Belarusians compare the government's attitude towards the COVID-19 pandemic to the Chernobyl tragedy. In both cases, there was an information vacuum, a total lack of transparency, and people died unnecessarily as a result.

Empty Minsk — Photo: Darya Tryfanava

To prevent coronavirus infection, Lukashenko advised citizens to follow personal hygiene habits. He said that from time to time, people should "disinfect themselves from the inside with something stronger." They should drink vodka, in other words. He also said they should work — especially in the fields.

Lukashenko described the virus as a psychosis and let the police arrest opposition media that criticized the inaction of the authorities and questioned the government's coronavirus statistics.

In the beginning of April, he still claimed that no one in the country would die of coronavirus. The World Health Organization recommended that Belarus introduce limits on gatherings. But with no state of emergency declared, people kept going to work, schools or stadiums to watch soccer matches. Belarus was also the only post-Soviet country to hold a military parade marking the anniversary of the end of World War II in Europe. The event attracted mass participation.

As of June 22, the virus infected approximately 60,000 in Belarus and killed 340. The number is based on official statistics, which are probably strongly underestimated.

The assumption was that people will be too busy with the pandemic to pay much attention to politics.

The government's hands-off approach to the pandemic resulted in the country taking practically no action. The disease spread rapidly as a result, and instead of informing the public, official information providers equivocate.

Evidence has emerged that doctors are forced to falsify the causes of death on death certificates. As in Russia, pneumonia is the most reported cause instead of coronavirus. The only verifiable evidence of the current situation in the country are overcrowded hospitals and testimonies from medics and families of victims, who are intimidated by the authorities to remain silent.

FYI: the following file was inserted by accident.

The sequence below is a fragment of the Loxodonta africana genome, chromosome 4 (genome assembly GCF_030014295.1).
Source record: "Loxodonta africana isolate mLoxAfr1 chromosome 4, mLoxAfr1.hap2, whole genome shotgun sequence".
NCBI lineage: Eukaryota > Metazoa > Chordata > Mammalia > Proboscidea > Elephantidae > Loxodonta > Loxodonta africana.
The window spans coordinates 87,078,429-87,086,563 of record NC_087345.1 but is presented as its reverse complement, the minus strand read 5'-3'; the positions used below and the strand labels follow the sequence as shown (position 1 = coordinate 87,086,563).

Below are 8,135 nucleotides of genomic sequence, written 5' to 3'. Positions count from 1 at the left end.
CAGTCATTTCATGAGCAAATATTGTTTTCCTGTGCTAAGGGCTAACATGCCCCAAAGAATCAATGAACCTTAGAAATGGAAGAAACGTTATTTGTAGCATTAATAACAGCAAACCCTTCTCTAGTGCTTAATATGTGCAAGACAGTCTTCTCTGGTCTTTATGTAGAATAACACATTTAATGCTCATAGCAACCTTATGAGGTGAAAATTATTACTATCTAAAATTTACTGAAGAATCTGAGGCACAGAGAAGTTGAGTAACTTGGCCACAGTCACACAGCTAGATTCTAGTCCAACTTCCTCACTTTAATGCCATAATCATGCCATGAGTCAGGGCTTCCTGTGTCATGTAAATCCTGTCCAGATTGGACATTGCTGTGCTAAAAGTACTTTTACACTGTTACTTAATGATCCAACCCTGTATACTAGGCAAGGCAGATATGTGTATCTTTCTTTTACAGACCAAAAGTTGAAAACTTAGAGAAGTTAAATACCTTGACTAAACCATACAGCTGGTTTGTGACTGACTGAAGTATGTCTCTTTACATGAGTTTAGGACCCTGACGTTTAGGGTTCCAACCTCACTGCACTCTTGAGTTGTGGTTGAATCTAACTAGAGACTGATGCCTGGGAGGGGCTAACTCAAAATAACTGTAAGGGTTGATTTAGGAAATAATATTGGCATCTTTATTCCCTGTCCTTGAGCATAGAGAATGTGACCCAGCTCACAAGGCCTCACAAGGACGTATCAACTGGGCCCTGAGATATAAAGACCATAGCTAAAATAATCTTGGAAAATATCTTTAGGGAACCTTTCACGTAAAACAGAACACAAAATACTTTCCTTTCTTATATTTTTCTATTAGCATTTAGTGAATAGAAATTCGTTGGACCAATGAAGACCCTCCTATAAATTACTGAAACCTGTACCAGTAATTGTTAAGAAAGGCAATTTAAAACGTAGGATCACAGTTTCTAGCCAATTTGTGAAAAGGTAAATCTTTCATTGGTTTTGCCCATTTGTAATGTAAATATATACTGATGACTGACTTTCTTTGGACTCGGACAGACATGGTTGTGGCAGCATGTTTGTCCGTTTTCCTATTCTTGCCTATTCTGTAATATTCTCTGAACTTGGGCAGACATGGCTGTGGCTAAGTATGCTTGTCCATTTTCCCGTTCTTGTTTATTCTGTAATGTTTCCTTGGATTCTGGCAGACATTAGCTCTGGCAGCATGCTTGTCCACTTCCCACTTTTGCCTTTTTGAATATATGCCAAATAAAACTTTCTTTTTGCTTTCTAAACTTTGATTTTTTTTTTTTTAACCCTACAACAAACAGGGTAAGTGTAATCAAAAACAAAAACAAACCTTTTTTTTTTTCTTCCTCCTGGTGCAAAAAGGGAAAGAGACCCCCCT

The government decided to take advantage of the situation and hastily announced a date for the presidential election: August 9. The assumption was that people will be too busy with the pandemic to pay much attention to politics, and that everything would thus play out as usual, that Lukashenko would win yet another term — his sixth.

Since then, however, people have taken to the streets, and in larger numbers than in the buildup to past presidential elections. Many of the participants are people who had previously supported Lukashenko or were not interested in politics. The protesters claim to represent 97% of the country, since according to independent surveys, Lukashenko's popularity has dropped to just 3%. This number has become a symbol of the current demonstrations.

The three most prominent opposition presidential candidates in this year's election are blogger Sergei Tikhanovsky, former director of the Belgazprombank Viktor Babaryko, and former diplomat Valery Cepkalo. The first two were arrested before they finished collecting signatures for their candidacy, after authorities "found" compromising material during house searches. They risk several years behind bars.

Opposition candidate Viktor Babaryko — Photo: Official Instagram

Immediately afterwards, two other candidates voluntarily resigned from the election race. Tikhanovsky's signatures, which must reach at least 100,000 for registration, were taken over by his wife Svetlana, who was threatened by the Belarusian authorities that her children would be taken away right after announcing her candidacy.